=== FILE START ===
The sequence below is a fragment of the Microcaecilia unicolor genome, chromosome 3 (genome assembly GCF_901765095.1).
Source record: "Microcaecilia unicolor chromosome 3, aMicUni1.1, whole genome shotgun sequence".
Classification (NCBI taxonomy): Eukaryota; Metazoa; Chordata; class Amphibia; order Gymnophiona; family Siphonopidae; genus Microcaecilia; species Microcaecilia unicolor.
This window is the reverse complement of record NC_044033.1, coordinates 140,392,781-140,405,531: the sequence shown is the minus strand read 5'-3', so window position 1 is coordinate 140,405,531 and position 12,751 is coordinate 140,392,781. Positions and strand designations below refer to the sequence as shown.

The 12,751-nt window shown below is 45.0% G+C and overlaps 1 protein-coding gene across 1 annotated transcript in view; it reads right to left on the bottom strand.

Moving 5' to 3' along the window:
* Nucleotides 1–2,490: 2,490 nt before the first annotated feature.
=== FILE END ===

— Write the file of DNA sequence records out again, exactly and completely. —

The sequence below is a fragment of the Microcaecilia unicolor genome, chromosome 3 (genome assembly GCF_901765095.1).
Source record: "Microcaecilia unicolor chromosome 3, aMicUni1.1, whole genome shotgun sequence".
Classification (NCBI taxonomy): Eukaryota; Metazoa; Chordata; class Amphibia; order Gymnophiona; family Siphonopidae; genus Microcaecilia; species Microcaecilia unicolor.
This window is the reverse complement of record NC_044033.1, coordinates 140,392,781-140,405,531: the sequence shown is the minus strand read 5'-3', so window position 1 is coordinate 140,405,531 and position 12,751 is coordinate 140,392,781. Positions and strand designations below refer to the sequence as shown.

The 12,751-nt window shown below is 45.0% G+C and overlaps 1 protein-coding gene across 1 annotated transcript in view; it reads right to left on the bottom strand.

Moving 5' to 3' along the window:
* Nucleotides 1–2,490: 2,490 nt before the first annotated feature.